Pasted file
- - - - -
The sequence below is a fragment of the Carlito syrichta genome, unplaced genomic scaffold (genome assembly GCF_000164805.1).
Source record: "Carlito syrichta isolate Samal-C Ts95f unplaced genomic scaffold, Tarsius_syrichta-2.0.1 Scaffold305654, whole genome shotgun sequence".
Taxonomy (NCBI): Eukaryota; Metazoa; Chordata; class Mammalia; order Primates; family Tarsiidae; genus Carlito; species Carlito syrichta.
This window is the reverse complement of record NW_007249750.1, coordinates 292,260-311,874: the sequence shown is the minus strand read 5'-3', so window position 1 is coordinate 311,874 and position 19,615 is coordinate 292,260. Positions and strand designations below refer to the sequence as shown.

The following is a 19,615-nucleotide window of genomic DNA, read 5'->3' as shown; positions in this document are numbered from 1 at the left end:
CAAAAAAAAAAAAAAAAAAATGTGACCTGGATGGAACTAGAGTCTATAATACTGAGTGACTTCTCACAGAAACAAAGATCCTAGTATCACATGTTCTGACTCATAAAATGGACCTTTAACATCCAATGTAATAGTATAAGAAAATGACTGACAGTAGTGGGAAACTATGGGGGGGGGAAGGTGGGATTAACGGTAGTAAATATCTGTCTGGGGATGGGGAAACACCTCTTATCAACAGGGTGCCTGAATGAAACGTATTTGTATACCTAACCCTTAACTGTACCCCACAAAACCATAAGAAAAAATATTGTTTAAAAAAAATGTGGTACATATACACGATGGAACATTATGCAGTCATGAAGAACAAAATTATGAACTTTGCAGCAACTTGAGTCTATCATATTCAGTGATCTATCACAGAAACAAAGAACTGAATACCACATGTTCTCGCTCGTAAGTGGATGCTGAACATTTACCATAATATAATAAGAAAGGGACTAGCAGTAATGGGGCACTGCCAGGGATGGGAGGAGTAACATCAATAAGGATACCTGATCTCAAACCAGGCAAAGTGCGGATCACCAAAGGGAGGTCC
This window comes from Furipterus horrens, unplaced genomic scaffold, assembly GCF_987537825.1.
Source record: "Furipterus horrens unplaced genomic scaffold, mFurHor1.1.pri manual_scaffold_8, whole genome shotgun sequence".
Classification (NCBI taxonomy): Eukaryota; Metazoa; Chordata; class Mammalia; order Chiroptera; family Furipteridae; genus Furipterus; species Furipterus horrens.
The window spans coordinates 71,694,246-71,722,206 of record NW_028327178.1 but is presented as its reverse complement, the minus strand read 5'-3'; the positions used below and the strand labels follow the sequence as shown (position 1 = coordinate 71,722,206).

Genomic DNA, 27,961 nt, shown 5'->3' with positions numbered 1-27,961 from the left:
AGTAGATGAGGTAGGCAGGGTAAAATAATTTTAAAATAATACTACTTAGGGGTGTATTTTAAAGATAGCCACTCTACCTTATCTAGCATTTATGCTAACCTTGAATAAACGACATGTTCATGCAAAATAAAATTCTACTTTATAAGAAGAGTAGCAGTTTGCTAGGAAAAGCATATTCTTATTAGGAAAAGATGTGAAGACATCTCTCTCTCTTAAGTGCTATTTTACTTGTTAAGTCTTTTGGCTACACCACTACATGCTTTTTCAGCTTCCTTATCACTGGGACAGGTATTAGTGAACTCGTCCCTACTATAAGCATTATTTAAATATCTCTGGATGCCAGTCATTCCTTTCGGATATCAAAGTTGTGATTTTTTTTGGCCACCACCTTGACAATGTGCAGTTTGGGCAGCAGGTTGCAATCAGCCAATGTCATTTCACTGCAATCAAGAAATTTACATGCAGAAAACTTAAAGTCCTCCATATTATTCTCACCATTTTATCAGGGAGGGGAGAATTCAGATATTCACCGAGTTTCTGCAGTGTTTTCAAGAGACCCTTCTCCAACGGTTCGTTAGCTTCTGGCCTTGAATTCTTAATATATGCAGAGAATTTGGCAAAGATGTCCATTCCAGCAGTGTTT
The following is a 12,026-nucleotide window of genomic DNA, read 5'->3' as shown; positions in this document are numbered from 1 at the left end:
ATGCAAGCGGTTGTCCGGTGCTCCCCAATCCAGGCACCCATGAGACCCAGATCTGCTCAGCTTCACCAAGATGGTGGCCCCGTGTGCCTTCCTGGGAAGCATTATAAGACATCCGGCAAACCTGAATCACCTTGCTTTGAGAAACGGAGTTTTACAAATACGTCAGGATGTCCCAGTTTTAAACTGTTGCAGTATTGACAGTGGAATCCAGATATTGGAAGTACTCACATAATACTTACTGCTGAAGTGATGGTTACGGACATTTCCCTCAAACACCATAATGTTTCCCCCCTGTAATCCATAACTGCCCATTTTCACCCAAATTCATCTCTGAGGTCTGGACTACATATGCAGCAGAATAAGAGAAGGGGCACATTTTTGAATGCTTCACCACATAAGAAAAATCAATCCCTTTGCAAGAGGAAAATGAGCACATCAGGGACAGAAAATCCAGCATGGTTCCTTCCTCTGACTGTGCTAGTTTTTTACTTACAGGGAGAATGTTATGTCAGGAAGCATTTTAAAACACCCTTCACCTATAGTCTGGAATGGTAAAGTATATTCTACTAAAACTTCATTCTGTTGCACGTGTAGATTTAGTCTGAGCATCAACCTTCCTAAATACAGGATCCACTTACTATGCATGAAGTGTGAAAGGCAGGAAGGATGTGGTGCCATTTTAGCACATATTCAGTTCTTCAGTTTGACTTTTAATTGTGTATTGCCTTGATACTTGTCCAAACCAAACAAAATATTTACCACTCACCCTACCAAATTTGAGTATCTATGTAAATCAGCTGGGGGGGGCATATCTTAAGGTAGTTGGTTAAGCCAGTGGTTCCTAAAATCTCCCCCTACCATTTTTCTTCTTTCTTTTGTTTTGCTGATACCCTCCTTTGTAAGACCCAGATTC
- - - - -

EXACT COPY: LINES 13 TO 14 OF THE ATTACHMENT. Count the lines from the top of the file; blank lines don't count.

The following is a 12,026-nucleotide window of genomic DNA, read 5'->3' as shown; positions in this document are numbered from 1 at the left end:
ATGCAAGCGGTTGTCCGGTGCTCCCCAATCCAGGCACCCATGAGACCCAGATCTGCTCAGCTTCACCAAGATGGTGGCCCCGTGTGCCTTCCTGGGAAGCATTATAAGACATCCGGCAAACCTGAATCACCTTGCTTTGAGAAACGGAGTTTTACAAATACGTCAGGATGTCCCAGTTTTAAACTGTTGCAGTATTGACAGTGGAATCCAGATATTGGAAGTACTCACATAATACTTACTGCTGAAGTGATGGTTACGGACATTTCCCTCAAACACCATAATGTTTCCCCCCTGTAATCCATAACTGCCCATTTTCACCCAAATTCATCTCTGAGGTCTGGACTACATATGCAGCAGAATAAGAGAAGGGGCACATTTTTGAATGCTTCACCACATAAGAAAAATCAATCCCTTTGCAAGAGGAAAATGAGCACATCAGGGACAGAAAATCCAGCATGGTTCCTTCCTCTGACTGTGCTAGTTTTTTACTTACAGGGAGAATGTTATGTCAGGAAGCATTTTAAAACACCCTTCACCTATAGTCTGGAATGGTAAAGTATATTCTACTAAAACTTCATTCTGTTGCACGTGTAGATTTAGTCTGAGCATCAACCTTCCTAAATACAGGATCCACTTACTATGCATGAAGTGTGAAAGGCAGGAAGGATGTGGTGCCATTTTAGCACATATTCAGTTCTTCAGTTTGACTTTTAATTGTGTATTGCCTTGATACTTGTCCAAACCAAACAAAATATTTACCACTCACCCTACCAAATTTGAGTATCTATGTAAATCAGCTGGGGGGGGCATATCTTAAGGTAGTTGGTTAAGCCAGTGGTTCCTAAAATCTCCCCCTACCATTTTTCTTCTTTCTTTTGTTTTGCTGATACCCTCCTTTGTAAGACCCAGATTC